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CT may help predict heart attacks

CT may help predict heart attacks
29th September 2010

CT scans could be an effective way of ascertaining high risk cardiovascular conditions in care home residents.

Radiologists may be able to pre-empt heart attacks "fairly well" through incidental CT findings, such as calcifications of the aortic wall, according to researchers at the University Medical Center Utrecht in the Netherlands.

The findings are published in the journal Radiology and indicated that a prediction model formulated for aortic calcifications discovered during CT helped to predict future events.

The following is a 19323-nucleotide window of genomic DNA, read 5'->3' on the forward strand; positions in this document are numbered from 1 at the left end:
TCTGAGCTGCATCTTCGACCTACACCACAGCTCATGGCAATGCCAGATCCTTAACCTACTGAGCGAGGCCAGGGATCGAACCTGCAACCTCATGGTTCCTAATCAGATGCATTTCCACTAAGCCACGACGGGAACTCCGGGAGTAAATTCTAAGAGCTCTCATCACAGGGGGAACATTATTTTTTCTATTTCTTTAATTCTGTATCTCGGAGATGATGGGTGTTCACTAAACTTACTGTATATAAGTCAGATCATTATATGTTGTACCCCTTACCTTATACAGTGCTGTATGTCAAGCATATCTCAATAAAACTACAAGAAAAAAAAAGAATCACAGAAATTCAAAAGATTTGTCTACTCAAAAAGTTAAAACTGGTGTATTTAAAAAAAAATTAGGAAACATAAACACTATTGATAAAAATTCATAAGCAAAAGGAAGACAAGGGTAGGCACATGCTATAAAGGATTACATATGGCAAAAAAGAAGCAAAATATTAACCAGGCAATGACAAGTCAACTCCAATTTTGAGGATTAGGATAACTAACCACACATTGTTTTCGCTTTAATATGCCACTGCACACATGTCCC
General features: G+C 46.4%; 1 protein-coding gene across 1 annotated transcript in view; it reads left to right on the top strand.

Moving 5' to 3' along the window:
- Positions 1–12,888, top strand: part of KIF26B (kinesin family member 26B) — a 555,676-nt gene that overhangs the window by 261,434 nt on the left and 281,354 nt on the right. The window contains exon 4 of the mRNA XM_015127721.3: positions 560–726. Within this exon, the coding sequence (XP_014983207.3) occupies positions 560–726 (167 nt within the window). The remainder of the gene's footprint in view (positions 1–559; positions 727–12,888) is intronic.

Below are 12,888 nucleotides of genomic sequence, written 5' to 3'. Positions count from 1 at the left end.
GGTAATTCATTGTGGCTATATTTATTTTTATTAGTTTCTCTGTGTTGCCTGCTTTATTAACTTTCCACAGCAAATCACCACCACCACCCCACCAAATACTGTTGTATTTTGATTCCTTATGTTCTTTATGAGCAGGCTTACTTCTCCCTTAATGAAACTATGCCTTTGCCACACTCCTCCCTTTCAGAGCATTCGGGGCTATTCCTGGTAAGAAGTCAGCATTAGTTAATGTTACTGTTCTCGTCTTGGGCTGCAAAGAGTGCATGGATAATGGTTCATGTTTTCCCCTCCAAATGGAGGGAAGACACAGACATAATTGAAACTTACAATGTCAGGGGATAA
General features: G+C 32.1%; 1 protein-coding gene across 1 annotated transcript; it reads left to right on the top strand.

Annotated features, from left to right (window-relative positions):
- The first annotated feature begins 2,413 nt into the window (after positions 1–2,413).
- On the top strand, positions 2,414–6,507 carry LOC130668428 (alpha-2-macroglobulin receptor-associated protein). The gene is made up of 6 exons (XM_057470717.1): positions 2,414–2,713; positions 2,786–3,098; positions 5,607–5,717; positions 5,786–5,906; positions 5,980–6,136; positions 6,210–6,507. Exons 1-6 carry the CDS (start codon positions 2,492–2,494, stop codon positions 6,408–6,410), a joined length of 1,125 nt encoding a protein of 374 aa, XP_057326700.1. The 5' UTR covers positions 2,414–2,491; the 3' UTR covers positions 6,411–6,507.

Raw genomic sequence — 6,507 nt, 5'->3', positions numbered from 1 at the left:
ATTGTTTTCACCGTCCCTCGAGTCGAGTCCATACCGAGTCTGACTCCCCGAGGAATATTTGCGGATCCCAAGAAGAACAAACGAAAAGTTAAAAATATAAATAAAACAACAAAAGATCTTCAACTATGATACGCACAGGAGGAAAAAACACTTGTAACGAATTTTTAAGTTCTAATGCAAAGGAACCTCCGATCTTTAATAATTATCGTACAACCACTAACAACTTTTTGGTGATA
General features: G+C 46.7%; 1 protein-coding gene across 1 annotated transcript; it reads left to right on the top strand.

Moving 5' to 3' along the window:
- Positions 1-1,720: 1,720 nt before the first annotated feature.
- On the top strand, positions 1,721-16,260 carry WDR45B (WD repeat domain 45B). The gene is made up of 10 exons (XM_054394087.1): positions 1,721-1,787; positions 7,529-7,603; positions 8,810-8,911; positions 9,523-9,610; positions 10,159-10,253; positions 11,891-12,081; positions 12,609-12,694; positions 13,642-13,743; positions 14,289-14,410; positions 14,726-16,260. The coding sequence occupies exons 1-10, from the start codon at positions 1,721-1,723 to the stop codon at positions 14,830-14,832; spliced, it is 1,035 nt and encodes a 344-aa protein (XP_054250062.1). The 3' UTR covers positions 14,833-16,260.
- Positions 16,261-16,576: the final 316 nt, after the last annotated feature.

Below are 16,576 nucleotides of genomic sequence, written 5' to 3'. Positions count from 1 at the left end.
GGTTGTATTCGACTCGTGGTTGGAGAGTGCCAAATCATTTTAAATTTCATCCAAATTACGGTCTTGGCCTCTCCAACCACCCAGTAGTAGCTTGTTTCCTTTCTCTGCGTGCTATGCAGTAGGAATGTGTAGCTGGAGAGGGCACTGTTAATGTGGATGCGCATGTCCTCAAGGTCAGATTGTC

Commenting on the findings, lead researcher Martijn Gondrie explained: "Ultimately, this easily executed extra risk stratification has the potential to reduce future heart attacks or other cardiovascular events.

"Incidental findings are obtained without additional radiation exposure or cost to the patient and may hold valuable clues as to the patient's overall health and their risk for future disease."

Meanwhile, recent research carried out by researchers at Stanford University suggested that wider use of statins could be a cost-effective means of reducing strokes and heart attacks.

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